British Muslims seeking to integrate their religion with their Western lives often struggle to find religious leaders with cultural knowledge and understanding of their host country since the vast majority study in seminaries abroad, often in less liberal Muslim and Arab countries, and lack practical training.
Drugs, mental illness, minority law and running a mosque are pressing issues for Europe's modern-day imams, or clerics, who often fail to strike a chord with young congregants.
"There are plenty of young British Muslims studying all over the Muslim world and what they don’t learn in those places is how to relate their traditional wisdom to the reality on the streets in the city of Britain,” Sheikh Abdal Hakim Murad, also known as Timothy J. Winter, told AlArabiya.net.
Murad, a British convert, has founded a new college that offers an approach to teaching Islam tailored for Europe’s Muslims in hopes of bridging the gulf.
The latest in a series of similar European initiatives, the Cambridge Muslim College (CMC) is the first U.K. program that gives British imams and graduates from traditional Islamic madrassas, or schools, training in the practical application of Islamic knowledge.
More than 90 percent of Britain’s imams are born and trained abroad according to a 2008 Quilliam poll. Those with degrees in traditional Islamic science often lack the cultural skills needed to apply what they know in a British context, said Murad.
But of Britain’s 2.4 million Muslims, more than 50 percent are under 25 and are more likely to call the U.K. home than the Muslim countries from where their parents emigrated.
“What Muslims acknowledge, whether traditionalists or modernists, is that most of ulemaa (scholars) in the west really need to know what the modern world is,” he added.
Model for change
Murad stressed the college's open policy to students with different Islamic backgrounds.
"We take people from all points of view, schools of thought and give them the ability to make informed comparisons between traditional Islamic society and learning and the realities of the modern world so that they can make an informed choice about how they can integrate the two," said Murad.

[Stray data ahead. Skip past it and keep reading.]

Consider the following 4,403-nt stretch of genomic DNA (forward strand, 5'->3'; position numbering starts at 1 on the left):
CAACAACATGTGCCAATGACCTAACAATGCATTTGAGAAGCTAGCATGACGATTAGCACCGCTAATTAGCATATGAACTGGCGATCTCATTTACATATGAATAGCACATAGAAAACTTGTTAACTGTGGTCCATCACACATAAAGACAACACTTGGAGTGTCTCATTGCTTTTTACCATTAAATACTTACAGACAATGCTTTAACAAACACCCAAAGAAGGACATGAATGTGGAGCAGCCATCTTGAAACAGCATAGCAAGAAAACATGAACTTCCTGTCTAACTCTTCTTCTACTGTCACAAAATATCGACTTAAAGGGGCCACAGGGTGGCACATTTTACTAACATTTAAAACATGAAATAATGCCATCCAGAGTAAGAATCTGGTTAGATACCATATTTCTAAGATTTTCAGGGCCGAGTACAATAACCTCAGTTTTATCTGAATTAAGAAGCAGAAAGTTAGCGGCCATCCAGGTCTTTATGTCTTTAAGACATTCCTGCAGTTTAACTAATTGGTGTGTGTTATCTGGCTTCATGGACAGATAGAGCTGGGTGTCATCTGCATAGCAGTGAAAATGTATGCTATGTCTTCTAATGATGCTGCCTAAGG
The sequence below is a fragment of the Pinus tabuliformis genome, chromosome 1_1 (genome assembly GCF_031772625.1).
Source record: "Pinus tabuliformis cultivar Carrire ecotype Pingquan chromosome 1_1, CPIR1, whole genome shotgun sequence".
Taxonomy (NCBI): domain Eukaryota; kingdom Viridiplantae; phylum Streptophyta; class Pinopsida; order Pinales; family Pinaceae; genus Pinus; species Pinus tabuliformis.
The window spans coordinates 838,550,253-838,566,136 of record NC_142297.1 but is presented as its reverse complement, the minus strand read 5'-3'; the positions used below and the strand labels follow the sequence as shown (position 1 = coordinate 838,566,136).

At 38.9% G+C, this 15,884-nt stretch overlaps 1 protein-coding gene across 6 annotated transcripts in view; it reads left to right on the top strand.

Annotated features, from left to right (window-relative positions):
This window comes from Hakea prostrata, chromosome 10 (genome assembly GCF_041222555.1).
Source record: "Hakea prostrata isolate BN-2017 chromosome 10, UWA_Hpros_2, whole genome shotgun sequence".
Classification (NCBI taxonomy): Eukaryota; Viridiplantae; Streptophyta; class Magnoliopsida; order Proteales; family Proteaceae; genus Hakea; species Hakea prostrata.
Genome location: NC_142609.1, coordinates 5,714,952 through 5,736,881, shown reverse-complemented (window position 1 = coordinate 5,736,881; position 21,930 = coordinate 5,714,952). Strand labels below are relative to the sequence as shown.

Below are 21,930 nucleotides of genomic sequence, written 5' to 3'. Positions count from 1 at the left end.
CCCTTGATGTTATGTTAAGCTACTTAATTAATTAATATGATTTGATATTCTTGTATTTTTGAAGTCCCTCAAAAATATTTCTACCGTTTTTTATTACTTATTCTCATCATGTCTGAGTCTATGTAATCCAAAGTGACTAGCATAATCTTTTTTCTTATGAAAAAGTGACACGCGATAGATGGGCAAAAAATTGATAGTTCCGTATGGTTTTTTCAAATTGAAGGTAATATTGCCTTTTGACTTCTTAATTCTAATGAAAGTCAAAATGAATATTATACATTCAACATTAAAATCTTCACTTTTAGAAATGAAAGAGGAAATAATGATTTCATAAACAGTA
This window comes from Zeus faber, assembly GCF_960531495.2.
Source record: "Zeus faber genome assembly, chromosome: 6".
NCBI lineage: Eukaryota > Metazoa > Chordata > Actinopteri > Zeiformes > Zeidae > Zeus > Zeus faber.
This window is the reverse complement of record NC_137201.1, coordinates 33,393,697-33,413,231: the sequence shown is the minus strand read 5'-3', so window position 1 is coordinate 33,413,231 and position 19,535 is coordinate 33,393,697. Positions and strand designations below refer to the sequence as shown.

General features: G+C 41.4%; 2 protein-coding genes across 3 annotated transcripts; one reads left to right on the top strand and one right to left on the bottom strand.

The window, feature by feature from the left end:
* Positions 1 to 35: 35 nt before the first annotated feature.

The school is set to open in October with an initial class of 15, all of them born or raised in Europe. During the one-year program they will take 18 courses and emerge with a nationally-recognized Certificate of Higher Education.
Their courses include Islamic counselling and dispute resolution, which focuses on drug use, conflict and mental illness in Muslim youth and one on U.K. law and government with an emphasis on minority groups. Courses on British Islam and religious pluralism explore European Muslim identities and the history of multi-religious and multi-cultural societies in Islam.
We are giving them the cultural ability to apply what they know to the modern western context in which they live
Sheikh Abdal Hakim Murad, CMC
“We are giving them the cultural ability to apply what they know to the modern western context in which they live,” explained Murad.
With a generation of young Muslim leaders able to communicate with civil society and government, Murad said the Muslim community would be better able to tackle social exclusion and discrimination.
The school hopes its approach to teaching Islamic science within the context of modern European culture and society will provide a model for other institutions seeking to integrate traditional learning with modern-day challenges.